ANCHORAGE, Alaska -- Authorities are searching for a grandmother whose 2-year-old grandchild was found alone and abandoned for two days in a locked car that was stuck in mud on a rural Alaska road.
The search for Mary Dawn Wilson, 69, is being concentrated around the community of Healy, Alaska State Troopers said in a statement. The abandoned Ford Focus was found Thursday on Stampede Road, just outside Healy and off the Parks Highway.
The child appeared to be in good health and was handed over to the state Office of Children's Services, the statement said.
Officials said evidence in the car indicated that the child and car were abandoned Tuesday when the vehicle became stuck, troopers said. There were indications she tried to free the car, Alaska State Troopers spokesperson Tim DeSpain said.
Wilson was the last known person with the child, the statement said,
Troopers said it's believed she started walking, but in the opposite direction from the highway. Various law enforcement agencies, search dogs and the Alaska Wilderness Search and Rescue organization are looking for her near where the vehicle stopped.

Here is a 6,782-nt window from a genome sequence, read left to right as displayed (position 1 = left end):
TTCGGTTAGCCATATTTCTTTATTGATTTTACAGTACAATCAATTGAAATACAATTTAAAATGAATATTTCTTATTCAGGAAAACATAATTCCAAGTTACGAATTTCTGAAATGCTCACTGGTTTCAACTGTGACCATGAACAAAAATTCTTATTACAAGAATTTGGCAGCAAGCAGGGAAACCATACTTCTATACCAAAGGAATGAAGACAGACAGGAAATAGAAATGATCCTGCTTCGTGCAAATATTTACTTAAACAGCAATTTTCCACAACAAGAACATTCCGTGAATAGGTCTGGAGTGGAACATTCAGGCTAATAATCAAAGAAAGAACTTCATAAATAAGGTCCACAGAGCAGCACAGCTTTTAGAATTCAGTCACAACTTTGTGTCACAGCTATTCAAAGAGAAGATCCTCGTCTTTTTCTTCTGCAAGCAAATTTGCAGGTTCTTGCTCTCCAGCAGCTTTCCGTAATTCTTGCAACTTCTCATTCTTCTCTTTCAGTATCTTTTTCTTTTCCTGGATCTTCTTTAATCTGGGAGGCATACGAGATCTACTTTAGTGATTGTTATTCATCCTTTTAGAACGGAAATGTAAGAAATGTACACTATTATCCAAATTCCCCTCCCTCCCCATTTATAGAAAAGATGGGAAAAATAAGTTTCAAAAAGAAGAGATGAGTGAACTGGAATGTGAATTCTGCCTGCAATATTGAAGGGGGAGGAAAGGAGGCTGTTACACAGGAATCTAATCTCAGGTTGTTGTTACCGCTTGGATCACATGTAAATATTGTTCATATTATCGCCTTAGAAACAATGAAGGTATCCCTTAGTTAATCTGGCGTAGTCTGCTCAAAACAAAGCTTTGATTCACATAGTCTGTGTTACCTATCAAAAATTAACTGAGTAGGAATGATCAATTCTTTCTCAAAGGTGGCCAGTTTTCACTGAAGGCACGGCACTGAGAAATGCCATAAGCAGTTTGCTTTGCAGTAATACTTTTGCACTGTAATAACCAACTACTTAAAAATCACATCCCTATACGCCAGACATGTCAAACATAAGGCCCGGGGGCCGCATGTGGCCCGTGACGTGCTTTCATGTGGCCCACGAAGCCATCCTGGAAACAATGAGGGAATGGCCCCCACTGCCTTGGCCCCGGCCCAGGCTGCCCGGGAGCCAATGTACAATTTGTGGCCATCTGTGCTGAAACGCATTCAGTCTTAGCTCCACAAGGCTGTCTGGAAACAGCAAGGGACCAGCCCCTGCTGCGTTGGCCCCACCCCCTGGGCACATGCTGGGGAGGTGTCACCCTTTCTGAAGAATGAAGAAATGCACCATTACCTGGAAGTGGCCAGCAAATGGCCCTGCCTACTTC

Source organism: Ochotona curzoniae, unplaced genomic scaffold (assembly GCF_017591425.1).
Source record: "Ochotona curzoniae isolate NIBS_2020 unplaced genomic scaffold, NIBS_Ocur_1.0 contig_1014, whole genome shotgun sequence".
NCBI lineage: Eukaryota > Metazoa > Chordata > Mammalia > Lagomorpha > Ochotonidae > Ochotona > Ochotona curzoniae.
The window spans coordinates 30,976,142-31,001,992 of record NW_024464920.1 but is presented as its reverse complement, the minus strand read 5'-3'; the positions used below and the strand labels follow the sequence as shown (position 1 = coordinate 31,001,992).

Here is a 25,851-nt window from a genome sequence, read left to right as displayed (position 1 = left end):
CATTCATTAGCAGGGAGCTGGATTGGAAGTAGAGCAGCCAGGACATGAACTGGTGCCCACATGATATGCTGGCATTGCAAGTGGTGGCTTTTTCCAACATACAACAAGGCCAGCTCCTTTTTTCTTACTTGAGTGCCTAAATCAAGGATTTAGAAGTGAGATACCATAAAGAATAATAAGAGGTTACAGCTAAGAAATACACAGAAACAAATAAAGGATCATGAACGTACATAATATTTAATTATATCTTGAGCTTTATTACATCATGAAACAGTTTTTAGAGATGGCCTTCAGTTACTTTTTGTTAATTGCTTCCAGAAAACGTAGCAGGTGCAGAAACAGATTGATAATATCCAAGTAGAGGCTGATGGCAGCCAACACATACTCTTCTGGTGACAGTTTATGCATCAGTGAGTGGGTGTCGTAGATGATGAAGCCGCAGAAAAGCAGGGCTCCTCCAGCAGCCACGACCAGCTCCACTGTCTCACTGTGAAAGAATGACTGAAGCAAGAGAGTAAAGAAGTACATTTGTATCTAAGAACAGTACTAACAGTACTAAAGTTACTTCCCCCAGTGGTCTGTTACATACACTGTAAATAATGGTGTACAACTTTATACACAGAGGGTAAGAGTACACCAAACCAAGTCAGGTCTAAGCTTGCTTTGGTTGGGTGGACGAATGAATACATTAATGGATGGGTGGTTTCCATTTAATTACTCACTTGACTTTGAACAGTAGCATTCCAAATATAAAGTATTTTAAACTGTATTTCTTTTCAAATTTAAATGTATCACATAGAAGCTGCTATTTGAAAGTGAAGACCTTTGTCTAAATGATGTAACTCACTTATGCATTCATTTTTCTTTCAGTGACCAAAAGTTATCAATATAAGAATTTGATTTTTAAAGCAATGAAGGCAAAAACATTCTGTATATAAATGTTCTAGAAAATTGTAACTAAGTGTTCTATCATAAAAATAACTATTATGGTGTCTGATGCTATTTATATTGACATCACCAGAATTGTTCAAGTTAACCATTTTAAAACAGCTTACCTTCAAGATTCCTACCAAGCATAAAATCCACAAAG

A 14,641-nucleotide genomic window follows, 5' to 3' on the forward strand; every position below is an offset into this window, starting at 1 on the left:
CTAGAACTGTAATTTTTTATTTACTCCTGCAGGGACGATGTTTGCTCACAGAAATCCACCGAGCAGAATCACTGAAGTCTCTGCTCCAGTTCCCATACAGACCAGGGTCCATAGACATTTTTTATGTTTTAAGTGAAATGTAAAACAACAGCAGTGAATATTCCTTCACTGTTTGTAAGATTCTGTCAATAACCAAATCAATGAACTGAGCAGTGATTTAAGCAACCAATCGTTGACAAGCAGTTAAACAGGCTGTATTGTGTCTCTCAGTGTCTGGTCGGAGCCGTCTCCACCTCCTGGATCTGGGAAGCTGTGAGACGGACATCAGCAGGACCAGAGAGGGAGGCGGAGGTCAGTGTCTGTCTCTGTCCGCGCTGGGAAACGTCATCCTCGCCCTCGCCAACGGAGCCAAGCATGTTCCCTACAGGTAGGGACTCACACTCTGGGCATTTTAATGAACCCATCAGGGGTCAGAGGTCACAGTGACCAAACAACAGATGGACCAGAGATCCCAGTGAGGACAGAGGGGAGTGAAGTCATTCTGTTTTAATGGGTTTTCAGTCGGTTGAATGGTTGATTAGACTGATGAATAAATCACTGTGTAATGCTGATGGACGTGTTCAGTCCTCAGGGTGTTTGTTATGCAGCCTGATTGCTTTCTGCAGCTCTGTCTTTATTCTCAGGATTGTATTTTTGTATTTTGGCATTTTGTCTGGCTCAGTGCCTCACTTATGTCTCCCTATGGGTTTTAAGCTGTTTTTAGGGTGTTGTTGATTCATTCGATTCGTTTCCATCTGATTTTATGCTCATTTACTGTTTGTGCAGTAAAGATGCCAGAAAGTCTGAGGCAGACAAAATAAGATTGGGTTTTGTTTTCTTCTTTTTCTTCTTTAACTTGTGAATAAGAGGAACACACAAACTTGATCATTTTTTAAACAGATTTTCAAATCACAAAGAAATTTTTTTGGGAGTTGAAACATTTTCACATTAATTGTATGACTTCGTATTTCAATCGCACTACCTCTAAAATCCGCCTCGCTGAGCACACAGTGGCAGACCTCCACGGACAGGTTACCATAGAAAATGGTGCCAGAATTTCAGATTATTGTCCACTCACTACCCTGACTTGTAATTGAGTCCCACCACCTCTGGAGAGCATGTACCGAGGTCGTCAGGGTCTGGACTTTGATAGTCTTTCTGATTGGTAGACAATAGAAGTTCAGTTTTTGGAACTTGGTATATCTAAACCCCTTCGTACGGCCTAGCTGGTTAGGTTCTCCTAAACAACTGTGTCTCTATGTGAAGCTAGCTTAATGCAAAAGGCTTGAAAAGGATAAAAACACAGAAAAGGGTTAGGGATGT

Healy is located about 10 miles (16 kilometers) north of Denali National Park and Preserve.
Stampede Road is famous for being the main thoroughfare that adventurers used to retrace the steps of Christopher McCandless, a young idealist whose journey on the Stampede Trail ended with his death.
The trail road eventually ends and opens up to treacherous Alaska backcountry, where McCandless took shelter in an abandoned city bus after he became trapped by the swollen Teklanika River.
He died of starvation in 1992 and his life and death were made famous by the book "Into the Wild" by Jon Krakauer and then by the movie directed by Sean Penn.
Over the years, people trying to reach the bus that was located about 25 miles (40 kilometers) from Healy to pay pilgrimage to McCandless had to be rescued themselves or died. That prompted state officials to remove the bus from the backcountry in 2020.
The bus is currently being prepared for permanent outdoor display at the University of Alaska Museum of the North in Fairbanks. People can watch a livestream of the work being performed on the bus.